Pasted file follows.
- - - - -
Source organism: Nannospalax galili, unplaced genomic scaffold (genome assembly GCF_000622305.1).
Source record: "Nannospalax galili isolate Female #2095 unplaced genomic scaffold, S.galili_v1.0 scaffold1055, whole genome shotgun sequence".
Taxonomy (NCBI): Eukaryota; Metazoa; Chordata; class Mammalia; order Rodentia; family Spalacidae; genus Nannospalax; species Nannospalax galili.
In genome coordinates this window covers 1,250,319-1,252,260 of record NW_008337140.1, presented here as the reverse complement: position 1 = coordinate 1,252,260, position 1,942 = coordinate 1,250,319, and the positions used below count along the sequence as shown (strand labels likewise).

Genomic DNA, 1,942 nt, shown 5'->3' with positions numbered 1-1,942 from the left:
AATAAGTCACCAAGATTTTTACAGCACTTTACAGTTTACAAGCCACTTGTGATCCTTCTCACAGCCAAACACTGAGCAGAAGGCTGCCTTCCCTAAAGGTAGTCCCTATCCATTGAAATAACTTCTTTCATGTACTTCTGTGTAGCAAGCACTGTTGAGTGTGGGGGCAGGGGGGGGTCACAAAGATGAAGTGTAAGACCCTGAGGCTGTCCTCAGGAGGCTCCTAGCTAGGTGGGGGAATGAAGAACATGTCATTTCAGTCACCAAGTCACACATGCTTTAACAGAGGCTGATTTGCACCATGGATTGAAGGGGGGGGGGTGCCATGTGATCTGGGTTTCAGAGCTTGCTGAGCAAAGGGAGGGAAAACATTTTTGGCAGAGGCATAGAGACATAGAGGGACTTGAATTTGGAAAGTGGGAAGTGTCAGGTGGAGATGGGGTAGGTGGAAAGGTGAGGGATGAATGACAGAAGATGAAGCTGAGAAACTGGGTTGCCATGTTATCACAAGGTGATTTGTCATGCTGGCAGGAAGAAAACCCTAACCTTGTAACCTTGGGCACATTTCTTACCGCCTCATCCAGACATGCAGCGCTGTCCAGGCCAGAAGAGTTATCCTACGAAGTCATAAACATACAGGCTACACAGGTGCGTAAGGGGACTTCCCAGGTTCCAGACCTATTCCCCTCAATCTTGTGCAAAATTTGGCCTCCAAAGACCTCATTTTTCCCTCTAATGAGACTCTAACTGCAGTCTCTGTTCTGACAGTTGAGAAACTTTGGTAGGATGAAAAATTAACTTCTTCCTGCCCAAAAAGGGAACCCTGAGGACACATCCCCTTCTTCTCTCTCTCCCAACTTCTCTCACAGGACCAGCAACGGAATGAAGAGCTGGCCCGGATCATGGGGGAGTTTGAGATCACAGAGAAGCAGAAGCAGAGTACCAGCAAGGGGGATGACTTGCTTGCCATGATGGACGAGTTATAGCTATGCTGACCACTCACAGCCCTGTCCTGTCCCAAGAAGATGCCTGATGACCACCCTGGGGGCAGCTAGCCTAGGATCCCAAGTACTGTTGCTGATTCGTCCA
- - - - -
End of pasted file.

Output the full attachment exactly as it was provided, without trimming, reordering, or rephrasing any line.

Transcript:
Source organism: Nannospalax galili, unplaced genomic scaffold (genome assembly GCF_000622305.1).
Source record: "Nannospalax galili isolate Female #2095 unplaced genomic scaffold, S.galili_v1.0 scaffold1055, whole genome shotgun sequence".
Taxonomy (NCBI): Eukaryota; Metazoa; Chordata; class Mammalia; order Rodentia; family Spalacidae; genus Nannospalax; species Nannospalax galili.
In genome coordinates this window covers 1,250,319-1,252,260 of record NW_008337140.1, presented here as the reverse complement: position 1 = coordinate 1,252,260, position 1,942 = coordinate 1,250,319, and the positions used below count along the sequence as shown (strand labels likewise).

Genomic DNA, 1,942 nt, shown 5'->3' with positions numbered 1-1,942 from the left:
AATAAGTCACCAAGATTTTTACAGCACTTTACAGTTTACAAGCCACTTGTGATCCTTCTCACAGCCAAACACTGAGCAGAAGGCTGCCTTCCCTAAAGGTAGTCCCTATCCATTGAAATAACTTCTTTCATGTACTTCTGTGTAGCAAGCACTGTTGAGTGTGGGGGCAGGGGGGGGTCACAAAGATGAAGTGTAAGACCCTGAGGCTGTCCTCAGGAGGCTCCTAGCTAGGTGGGGGAATGAAGAACATGTCATTTCAGTCACCAAGTCACACATGCTTTAACAGAGGCTGATTTGCACCATGGATTGAAGGGGGGGGGGTGCCATGTGATCTGGGTTTCAGAGCTTGCTGAGCAAAGGGAGGGAAAACATTTTTGGCAGAGGCATAGAGACATAGAGGGACTTGAATTTGGAAAGTGGGAAGTGTCAGGTGGAGATGGGGTAGGTGGAAAGGTGAGGGATGAATGACAGAAGATGAAGCTGAGAAACTGGGTTGCCATGTTATCACAAGGTGATTTGTCATGCTGGCAGGAAGAAAACCCTAACCTTGTAACCTTGGGCACATTTCTTACCGCCTCATCCAGACATGCAGCGCTGTCCAGGCCAGAAGAGTTATCCTACGAAGTCATAAACATACAGGCTACACAGGTGCGTAAGGGGACTTCCCAGGTTCCAGACCTATTCCCCTCAATCTTGTGCAAAATTTGGCCTCCAAAGACCTCATTTTTCCCTCTAATGAGACTCTAACTGCAGTCTCTGTTCTGACAGTTGAGAAACTTTGGTAGGATGAAAAATTAACTTCTTCCTGCCCAAAAAGGGAACCCTGAGGACACATCCCCTTCTTCTCTCTCTCCCAACTTCTCTCACAGGACCAGCAACGGAATGAAGAGCTGGCCCGGATCATGGGGGAGTTTGAGATCACAGAGAAGCAGAAGCAGAGTACCAGCAAGGGGGATGACTTGCTTGCCATGATGGACGAGTTATAGCTATGCTGACCACTCACAGCCCTGTCCTGTCCCAAGAAGATGCCTGATGACCACCCTGGGGGCAGCTAGCCTAGGATCCCAAGTACTGTTGCTGATTCGTCCA